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Let's talk about the evolution of the story of Path of Kami

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Sitting near sakura tree

Hi, Els here! Today I wanted to talk about some of the deeper lore and story of Path of Kami, and the inspiration behind it. At Captilight, our guiding principle is “making games that give you the FEELS”, so story is a massive part of that!

Kazeyo and Wisp Cemetary GIF CUT

The story has gone through a few iterations throughout development. By the time I came on as a narrative designer, it had already gone from a story about a pack of wolves, to a more personal story between the main character Kazeyo and a single other character, the Wisp. Aside from letting us focus more on the gameplay and mechanics, I think focusing on a single relationship allows for a deeper and more intimate story.

Without going too deep into spoiler territory, the original plan for the story was very Greek-tragedy in its inspiration. I’m a bit of a nerd for different storytelling methods, so while that version was good, I wondered if it was possible to do a more Japanese-style story to match the visual theme of the game. Luckily, Kazuma Hashimoto was willing to sit down with me and chat about what differentiates traditional Japanese folktales and family relationships from Western ones, and the result is what we have now — the story of Kazeyo journeying to become a god, being supported by the spirits of his ancestors.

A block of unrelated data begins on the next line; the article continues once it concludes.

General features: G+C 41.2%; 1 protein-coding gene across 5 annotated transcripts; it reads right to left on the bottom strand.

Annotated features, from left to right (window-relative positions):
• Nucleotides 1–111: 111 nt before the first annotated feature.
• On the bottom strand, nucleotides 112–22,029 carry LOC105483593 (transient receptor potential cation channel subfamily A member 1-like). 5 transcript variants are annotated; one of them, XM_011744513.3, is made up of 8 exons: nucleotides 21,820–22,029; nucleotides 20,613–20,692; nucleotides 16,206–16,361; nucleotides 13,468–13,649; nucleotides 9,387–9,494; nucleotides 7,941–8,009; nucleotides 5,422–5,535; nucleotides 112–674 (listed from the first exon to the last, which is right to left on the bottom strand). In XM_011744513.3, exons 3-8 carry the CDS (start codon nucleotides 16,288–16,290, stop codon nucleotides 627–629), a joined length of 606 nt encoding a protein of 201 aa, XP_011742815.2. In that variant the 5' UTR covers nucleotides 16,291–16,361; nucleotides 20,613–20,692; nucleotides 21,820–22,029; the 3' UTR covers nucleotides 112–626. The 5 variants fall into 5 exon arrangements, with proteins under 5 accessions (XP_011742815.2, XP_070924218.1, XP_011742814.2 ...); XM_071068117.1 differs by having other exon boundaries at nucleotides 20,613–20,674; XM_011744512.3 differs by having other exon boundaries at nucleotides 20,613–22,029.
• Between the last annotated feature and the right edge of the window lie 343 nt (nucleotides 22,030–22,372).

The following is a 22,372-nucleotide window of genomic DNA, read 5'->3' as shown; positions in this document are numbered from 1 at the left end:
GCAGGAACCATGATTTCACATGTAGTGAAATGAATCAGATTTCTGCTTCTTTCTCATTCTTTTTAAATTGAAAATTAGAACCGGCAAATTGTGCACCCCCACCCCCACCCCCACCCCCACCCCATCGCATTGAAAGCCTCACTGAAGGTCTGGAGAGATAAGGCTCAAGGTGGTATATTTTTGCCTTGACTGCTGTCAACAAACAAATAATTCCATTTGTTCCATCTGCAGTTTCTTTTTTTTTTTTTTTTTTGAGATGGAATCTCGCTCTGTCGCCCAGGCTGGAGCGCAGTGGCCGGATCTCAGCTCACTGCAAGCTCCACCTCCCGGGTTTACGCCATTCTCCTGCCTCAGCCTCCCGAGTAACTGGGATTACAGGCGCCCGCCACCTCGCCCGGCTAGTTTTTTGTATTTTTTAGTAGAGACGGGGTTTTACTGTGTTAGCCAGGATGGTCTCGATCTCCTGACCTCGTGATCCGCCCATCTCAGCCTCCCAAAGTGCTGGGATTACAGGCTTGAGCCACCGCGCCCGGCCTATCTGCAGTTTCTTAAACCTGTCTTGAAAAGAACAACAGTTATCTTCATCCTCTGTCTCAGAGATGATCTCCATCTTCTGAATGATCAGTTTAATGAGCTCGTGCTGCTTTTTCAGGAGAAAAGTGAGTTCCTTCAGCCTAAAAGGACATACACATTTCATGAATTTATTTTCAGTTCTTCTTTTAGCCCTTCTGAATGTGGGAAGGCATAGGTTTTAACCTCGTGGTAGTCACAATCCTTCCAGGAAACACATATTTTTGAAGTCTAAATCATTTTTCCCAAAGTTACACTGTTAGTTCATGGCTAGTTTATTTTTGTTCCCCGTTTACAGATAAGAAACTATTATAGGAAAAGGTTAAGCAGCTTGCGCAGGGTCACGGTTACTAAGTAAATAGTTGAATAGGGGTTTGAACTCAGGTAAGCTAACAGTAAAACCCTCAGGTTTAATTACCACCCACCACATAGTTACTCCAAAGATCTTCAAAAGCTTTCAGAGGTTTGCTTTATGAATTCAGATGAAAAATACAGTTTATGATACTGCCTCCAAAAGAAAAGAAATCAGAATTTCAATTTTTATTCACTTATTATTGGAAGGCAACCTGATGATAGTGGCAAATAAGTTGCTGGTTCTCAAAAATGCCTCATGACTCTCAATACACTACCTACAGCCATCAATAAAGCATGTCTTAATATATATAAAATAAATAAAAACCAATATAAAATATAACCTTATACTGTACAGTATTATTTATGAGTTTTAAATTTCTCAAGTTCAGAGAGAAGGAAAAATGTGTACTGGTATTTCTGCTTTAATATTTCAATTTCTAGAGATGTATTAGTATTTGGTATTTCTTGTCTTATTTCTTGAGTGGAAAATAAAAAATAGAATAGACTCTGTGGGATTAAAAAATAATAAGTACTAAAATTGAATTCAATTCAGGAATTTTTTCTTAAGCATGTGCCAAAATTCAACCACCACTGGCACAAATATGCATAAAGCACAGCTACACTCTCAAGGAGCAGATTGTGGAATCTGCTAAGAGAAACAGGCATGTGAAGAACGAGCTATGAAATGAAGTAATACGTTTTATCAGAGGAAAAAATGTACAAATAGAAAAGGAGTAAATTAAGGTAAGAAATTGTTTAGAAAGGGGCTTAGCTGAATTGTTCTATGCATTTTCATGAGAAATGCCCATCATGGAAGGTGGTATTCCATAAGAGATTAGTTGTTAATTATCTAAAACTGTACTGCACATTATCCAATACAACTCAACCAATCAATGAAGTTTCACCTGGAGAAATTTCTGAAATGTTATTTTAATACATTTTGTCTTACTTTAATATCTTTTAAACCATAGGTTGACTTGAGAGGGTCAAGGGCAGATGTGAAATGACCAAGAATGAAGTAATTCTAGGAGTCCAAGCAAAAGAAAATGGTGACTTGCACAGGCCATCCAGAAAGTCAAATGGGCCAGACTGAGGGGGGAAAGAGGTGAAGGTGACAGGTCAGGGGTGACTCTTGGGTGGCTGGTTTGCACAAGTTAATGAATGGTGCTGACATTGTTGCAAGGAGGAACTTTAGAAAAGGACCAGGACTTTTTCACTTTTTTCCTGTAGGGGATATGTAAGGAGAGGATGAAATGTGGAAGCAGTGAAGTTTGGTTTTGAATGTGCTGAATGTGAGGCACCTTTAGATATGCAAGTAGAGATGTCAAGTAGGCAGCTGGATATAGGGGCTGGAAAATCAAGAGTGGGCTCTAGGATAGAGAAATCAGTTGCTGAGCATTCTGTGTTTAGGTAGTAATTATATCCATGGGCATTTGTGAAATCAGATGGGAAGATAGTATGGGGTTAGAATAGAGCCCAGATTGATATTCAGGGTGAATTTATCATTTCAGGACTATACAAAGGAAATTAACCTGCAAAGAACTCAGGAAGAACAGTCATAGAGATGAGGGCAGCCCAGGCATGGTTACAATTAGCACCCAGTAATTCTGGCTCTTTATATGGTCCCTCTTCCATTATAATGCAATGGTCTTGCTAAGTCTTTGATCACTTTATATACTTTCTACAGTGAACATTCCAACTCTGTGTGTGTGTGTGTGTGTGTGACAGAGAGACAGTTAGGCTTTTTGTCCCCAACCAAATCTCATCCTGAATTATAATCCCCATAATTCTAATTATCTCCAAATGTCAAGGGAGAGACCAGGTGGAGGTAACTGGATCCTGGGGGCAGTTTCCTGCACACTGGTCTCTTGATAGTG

Collectibles

The next question became, “how do we tell that story?” Some of it is relayed through conversations with Wisp, but equally, we wanted to convey the story through the world itself. By paying close attention to the environments you explore, you might be able to piece together some of the larger elements of the story. There’s also the collectibles, like the teapot or the magatama beads, which hint at what may have taken place before Kazeyo’s arrival. What were the events that lead to Kazeyo’s death? Why has he been put on the path to godhood? Such answers will be hard to come by, but a keen eye may be able to piece them together.

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